UPDATE FRIDAY 2 AM: Oprah is all about carefully controlling her image at all times. But not this week when she made the media rounds to promote her return to the big screen in Lee Daniels’ The Butler. During the process she made several public revelations about OWN that could complicate Discovery chief David Zaslav’s current spin campaign that her cable channel is no longer a disaster. First, Oprah told People Magazine that last summer she suffered “the symptoms of a nervous breakdown” and reached her “breaking point” because her Oprah Winfrey Network was struggling very publicly. Tonight, she told host Andy Cohen on Bravo’s Watch What Happens Live that her biggest personal ‘aha’ moment would have to be last year when she was “getting all the schadenfreude from the media cause OWN wasn’t where I wanted it to be at the time.”
Zaslav’s joint venture with Oprah Winfrey’s Harpo Inc, OWN had a wobbly 2011 start and weathered more problems in 2012 even though Discovery advanced it hundreds of millions of dollars. (Exactly $509M total as of June 30th of this year and, while Discovery isn’t required to lend any more, it might do so if needed, according to Zaslav.) Oprah told People magazine she had a meltdown last summer because “people were counting me out… After 25 years of being No. 1, I had become accustomed to success. I didn’t expect failure. I was tested and I had to dig deep.” She said “the schadenfreude was very painful for me, because I had never experienced it. I thought, ‘Do I not get credit for the 25 years? What have I gotten myself into?’”
Oprah revealed to People that during an interview she was conducting with anti-African child slavery activist Jason Russell (videomaker of KONY 2012), “Jason was talking about having a nervous breakdown and I was thinking, ‘I have those symptoms’.” A few day later she was preparing to record voice-overs for a couple of her shows on OWN when she hit a breaking point. “I remember closing my eyes while I was reading. I thought, ‘I cannot have another thing enter my brain.’ I needed to pull back.” After years of advising viewers how to face a crisis head-on, “this forced me not to just talk the talk. Failure is a great teacher. I knew this intellectually. But it’s another thing if you’re living it.” Winfrey said her longtime pal Stedman Graham told her, “You can’t even think about quitting… You have been in cruise control. It’s gonna turn around, but you’ve gotta do the work.”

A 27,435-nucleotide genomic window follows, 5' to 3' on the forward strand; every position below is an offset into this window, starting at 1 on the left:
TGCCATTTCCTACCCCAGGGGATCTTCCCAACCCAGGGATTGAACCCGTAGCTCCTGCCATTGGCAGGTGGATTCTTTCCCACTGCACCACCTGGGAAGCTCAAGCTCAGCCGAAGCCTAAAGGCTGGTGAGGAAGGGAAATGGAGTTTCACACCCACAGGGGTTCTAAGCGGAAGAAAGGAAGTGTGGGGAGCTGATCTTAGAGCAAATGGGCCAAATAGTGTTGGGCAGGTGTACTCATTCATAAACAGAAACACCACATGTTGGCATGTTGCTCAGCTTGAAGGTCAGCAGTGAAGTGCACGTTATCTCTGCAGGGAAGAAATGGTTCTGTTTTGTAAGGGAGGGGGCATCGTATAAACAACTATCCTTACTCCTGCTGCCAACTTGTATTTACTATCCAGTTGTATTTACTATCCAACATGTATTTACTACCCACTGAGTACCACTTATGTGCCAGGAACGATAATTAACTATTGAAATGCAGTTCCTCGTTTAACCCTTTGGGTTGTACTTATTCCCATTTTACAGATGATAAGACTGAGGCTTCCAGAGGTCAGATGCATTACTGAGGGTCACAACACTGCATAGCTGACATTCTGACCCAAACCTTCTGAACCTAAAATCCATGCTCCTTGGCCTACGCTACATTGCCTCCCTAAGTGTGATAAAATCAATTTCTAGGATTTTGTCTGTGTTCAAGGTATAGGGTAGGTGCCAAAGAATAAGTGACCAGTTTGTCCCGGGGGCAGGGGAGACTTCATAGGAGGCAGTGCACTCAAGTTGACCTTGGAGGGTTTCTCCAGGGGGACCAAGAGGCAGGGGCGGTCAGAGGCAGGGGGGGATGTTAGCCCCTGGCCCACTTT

Oprah acknowledged to Cohen that the network’s programing and ratings struggles were humbling. “Nobody was more surprised than I was about that. You have to hunker down. There’s no such thing as failure: it’s God telling you to move in another direction… All these years I’ve been telling people to hang in there, to hold on to their dreams, be steadfast in their vision … and I went, ‘Oh, now I get to walk that walk, and not just talk it.’”
She claimed to Cohen that OWN is “on the rise and making money — and let me just tell you, it’s so much more fun to make money than to lose it.” Her boss Zaslav said the same thing in late July: that OWN has become cash flow positive, meaning that it’s “starting to pay down the investment Discovery has made in the venture”. As Deadline’s David Lieberman reported, Zaslav’s company attributes the financial growth to the higher fees that pay TV distributors pay for OWN vs its predecessor Discovery Health. In addition, they say ad sales improved considerably with the addition of shows from Oprah pal Tyler Perry’s Have And Have Nots and Love Thy Neighbor. Zaslav says that OWN’s “positive cash flow generation should continue to increase” with new shows including Perry’s third series, For Better Or For Worse which makes its debut this fall.
PREVIOUS THURSDAY 10 PM: For days Cohen – a self-professed Oprah fanatic - had been teasing her appearance on his talk show. One reason Oprah has never done Watch What Happens Live until tonight is that Cohen’s all about subjecting guests to embarrassing games and girls-night-out drinks. (“I’m having a Fresca-quila. Do you want to taste it? I’m clean,” he asked her.) Tonight, Cohen asked her to screech his name in the way she used to do with guests on her syndicated talk show. She did that. “I’m glad I brought two pair of suit pants,” Cohen deadpanned. He also asked her to slap him while reading the same line in The Butler that she’d delivered while slapping one of the actors. She did that, too. He loved it.
About Lee Daniels’ The Butler, Cohen asked Oprah whether her role was tougher than the one she played in Steven Spielberg’s The Color Purple. “There’s no comparison. That was almost 27 years ago … and at the time nobody knew who I was. It was easier to be on screen. Nobody was saying, ‘Gee, that’s Oprah.’ This was harder this time for me, because I’ve worked 25 years and I am Oprah, and people see me as Oprah. So to do a movie and have people not see you as Oprah — that’s hard.” When presented with a quote from her Butler co-star Terrence Howard (about doing a love scene with her “tig ol’ bitties”, Oprah chuckled, “It’s OK – because they really are big.”
A questioner on the phone asked if Winfrey had ever considered making a movie about her life. “Oh no. I would not consider a movie about my life. My life is basically boring,” she insisted. Yet moments before, she told Cohen about writing her autobiography, “I don’t want to name-drop here but Nelsen Mandela did say to me that he thought I should do it one day. … He said, ‘You should do it for your own record; you should get the record straight’.” Cohen noted she’d never commented on that 2010 Kitty Kelly biography about her. “No. And I still wont,” said Oprah, causing the temperature in the room to drop 10 degrees. “Great,” Cohen responded nervously.